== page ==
On average, organizations manage 48 line-of-business (LOB) applications. A quarter of them juggle more than 100 applications. That’s a nightmare scenario for a CIO.
By integrating these LOB applications with an enterprise content management (ECM) system such as OnBase, organizations transform the way information is managed and processed.
Here’s how to get started:
- Digitize manual, paper-based processes: ECM captures your documentation no matter what format it arrives in and organizes it within a single, central location. It then automates key business processes, synchronizing information managed by the system in real time with tasks and activities initiated by other mission-critical LOB systems. That way, users work in the LOB systems they’re most familiar with while accessing critical documents and supporting materials without having to flip back and forth between screens and systems.
- Guarantee real-time data exchange between systems: Guaranteed data exchanges are orchestrated by dedicated servers within the ECM solution, removing the need for integration through custom code, APIs and flat-file exchanges. A hallmark of ECM, guaranteed delivery provides resiliency against disruptions such as network connectivity failures or even server overloads. It is also far superior to flat-file exchanges or custom-developed integrations, as it ensures the delivery of data even when one of the applications is down for a period of time.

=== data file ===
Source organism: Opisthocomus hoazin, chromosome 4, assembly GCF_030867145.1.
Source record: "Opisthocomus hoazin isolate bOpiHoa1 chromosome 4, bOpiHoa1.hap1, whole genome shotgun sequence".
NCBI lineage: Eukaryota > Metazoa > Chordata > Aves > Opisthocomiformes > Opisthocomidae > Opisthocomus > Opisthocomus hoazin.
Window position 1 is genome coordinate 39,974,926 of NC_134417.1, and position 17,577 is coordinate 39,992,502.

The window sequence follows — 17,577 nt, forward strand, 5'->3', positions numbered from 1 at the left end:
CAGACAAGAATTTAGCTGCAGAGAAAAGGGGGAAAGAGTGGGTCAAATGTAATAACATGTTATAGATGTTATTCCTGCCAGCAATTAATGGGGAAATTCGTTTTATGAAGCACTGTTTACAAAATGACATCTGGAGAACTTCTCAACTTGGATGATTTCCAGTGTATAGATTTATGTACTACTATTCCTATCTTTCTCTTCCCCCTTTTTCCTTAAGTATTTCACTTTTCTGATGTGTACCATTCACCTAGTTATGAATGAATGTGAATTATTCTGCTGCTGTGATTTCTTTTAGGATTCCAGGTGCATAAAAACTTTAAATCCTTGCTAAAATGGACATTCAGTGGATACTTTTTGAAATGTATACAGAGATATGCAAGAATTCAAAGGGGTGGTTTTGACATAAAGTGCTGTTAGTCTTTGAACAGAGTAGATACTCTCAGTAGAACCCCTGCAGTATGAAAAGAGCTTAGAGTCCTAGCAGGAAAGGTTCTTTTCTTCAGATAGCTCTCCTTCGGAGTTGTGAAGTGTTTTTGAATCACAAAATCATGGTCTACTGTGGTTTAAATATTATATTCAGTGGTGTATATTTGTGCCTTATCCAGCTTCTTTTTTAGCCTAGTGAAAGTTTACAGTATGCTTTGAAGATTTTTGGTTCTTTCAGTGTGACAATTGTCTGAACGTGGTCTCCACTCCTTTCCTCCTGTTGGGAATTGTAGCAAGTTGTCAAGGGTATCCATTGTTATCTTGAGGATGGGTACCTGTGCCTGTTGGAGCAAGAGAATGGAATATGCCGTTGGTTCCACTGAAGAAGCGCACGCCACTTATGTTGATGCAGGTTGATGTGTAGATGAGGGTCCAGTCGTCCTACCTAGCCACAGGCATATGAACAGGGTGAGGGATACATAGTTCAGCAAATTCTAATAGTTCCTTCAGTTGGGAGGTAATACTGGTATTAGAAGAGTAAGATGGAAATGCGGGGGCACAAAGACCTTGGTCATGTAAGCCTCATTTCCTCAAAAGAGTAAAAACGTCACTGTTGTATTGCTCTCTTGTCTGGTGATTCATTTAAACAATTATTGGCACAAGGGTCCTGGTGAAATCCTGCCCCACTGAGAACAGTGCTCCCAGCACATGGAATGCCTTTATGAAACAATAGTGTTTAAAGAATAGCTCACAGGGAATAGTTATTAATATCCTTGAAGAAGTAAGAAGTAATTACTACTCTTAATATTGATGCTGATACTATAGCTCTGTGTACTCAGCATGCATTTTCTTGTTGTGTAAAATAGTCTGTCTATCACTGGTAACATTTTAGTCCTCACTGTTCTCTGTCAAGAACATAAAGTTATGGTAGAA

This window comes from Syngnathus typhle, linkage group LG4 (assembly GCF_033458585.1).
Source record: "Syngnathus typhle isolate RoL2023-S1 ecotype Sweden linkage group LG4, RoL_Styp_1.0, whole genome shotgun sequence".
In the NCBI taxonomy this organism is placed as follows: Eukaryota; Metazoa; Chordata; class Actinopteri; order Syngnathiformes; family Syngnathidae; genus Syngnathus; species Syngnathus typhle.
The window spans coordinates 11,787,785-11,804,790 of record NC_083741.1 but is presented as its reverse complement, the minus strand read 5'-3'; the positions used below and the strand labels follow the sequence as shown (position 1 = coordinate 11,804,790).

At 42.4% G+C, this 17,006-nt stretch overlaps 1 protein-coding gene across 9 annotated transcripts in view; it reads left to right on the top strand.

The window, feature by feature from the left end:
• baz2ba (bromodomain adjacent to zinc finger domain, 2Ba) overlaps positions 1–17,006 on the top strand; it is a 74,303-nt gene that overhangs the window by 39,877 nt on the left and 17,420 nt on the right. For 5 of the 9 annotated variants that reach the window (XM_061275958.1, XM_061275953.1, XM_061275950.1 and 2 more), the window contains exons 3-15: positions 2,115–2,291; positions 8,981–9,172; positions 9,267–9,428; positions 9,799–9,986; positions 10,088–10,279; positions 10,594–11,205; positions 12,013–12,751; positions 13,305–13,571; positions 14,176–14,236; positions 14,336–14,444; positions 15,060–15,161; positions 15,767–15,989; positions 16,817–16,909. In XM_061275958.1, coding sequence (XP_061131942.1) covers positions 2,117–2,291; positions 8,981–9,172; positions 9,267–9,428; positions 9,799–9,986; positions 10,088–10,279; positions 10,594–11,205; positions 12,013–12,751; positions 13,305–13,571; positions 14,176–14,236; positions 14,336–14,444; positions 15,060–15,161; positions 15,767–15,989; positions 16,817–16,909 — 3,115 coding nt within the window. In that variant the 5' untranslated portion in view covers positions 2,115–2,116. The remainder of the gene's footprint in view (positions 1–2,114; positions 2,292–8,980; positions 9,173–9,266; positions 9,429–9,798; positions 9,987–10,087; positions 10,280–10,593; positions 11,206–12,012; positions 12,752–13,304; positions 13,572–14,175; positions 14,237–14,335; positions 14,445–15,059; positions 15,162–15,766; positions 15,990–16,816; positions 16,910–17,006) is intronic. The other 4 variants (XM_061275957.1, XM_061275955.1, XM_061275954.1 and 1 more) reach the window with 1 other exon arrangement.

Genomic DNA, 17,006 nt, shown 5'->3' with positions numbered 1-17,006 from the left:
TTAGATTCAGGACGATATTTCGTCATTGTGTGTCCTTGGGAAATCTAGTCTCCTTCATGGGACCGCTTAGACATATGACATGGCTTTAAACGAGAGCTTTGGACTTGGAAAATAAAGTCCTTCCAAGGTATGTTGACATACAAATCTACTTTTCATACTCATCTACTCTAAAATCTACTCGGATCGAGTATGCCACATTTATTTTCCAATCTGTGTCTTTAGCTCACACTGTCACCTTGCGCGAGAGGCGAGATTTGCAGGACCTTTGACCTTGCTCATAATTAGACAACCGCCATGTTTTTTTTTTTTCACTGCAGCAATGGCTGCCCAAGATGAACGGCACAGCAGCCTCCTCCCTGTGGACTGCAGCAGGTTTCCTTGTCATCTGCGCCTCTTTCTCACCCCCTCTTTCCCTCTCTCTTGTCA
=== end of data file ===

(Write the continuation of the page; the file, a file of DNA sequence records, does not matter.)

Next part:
- Provide an intuitive integration-building environment: An ECM solution should support an environment that allows business users or IT personnel to intuitively and quickly establish a connection between it and the LOB applications without custom programming. The ECM vendor should also update its solution regularly to make sure it continues to integrate with the latest technology, making your IT investments future-proof.
- Improve productivity while lowering its costs: By leveraging ECM as an enterprise information hub, companies ensure users have access to the most accurate and current data. The ability to work within a specific business process boosts user productivity while creating a more natural and less disruptive path to effective decision-making.
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